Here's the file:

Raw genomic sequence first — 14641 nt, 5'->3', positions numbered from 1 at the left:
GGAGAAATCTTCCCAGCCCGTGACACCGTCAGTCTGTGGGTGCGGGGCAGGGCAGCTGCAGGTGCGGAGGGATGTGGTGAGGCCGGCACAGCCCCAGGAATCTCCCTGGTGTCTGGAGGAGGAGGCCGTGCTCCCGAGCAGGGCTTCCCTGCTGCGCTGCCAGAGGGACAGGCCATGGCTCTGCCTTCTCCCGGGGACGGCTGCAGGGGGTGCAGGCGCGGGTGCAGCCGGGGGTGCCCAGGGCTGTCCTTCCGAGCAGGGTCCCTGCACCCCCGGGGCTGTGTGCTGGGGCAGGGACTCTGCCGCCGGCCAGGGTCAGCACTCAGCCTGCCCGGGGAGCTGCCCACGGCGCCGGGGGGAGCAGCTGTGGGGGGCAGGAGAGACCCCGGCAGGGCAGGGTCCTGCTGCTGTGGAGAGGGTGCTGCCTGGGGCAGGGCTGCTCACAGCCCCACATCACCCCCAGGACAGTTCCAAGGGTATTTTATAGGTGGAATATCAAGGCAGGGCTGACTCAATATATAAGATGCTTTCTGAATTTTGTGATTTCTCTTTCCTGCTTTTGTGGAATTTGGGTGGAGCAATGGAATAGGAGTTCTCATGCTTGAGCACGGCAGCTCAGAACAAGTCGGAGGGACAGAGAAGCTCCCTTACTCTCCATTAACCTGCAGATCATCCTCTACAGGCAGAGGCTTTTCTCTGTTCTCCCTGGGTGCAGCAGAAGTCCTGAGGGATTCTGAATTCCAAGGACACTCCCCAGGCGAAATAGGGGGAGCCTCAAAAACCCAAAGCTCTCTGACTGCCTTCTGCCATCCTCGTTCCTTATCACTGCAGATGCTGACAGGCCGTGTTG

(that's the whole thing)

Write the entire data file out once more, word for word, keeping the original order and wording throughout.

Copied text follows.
Raw genomic sequence first — 14641 nt, 5'->3', positions numbered from 1 at the left:
GGAGAAATCTTCCCAGCCCGTGACACCGTCAGTCTGTGGGTGCGGGGCAGGGCAGCTGCAGGTGCGGAGGGATGTGGTGAGGCCGGCACAGCCCCAGGAATCTCCCTGGTGTCTGGAGGAGGAGGCCGTGCTCCCGAGCAGGGCTTCCCTGCTGCGCTGCCAGAGGGACAGGCCATGGCTCTGCCTTCTCCCGGGGACGGCTGCAGGGGGTGCAGGCGCGGGTGCAGCCGGGGGTGCCCAGGGCTGTCCTTCCGAGCAGGGTCCCTGCACCCCCGGGGCTGTGTGCTGGGGCAGGGACTCTGCCGCCGGCCAGGGTCAGCACTCAGCCTGCCCGGGGAGCTGCCCACGGCGCCGGGGGGAGCAGCTGTGGGGGGCAGGAGAGACCCCGGCAGGGCAGGGTCCTGCTGCTGTGGAGAGGGTGCTGCCTGGGGCAGGGCTGCTCACAGCCCCACATCACCCCCAGGACAGTTCCAAGGGTATTTTATAGGTGGAATATCAAGGCAGGGCTGACTCAATATATAAGATGCTTTCTGAATTTTGTGATTTCTCTTTCCTGCTTTTGTGGAATTTGGGTGGAGCAATGGAATAGGAGTTCTCATGCTTGAGCACGGCAGCTCAGAACAAGTCGGAGGGACAGAGAAGCTCCCTTACTCTCCATTAACCTGCAGATCATCCTCTACAGGCAGAGGCTTTTCTCTGTTCTCCCTGGGTGCAGCAGAAGTCCTGAGGGATTCTGAATTCCAAGGACACTCCCCAGGCGAAATAGGGGGAGCCTCAAAAACCCAAAGCTCTCTGACTGCCTTCTGCCATCCTCGTTCCTTATCACTGCAGATGCTGACAGGCCGTGTTG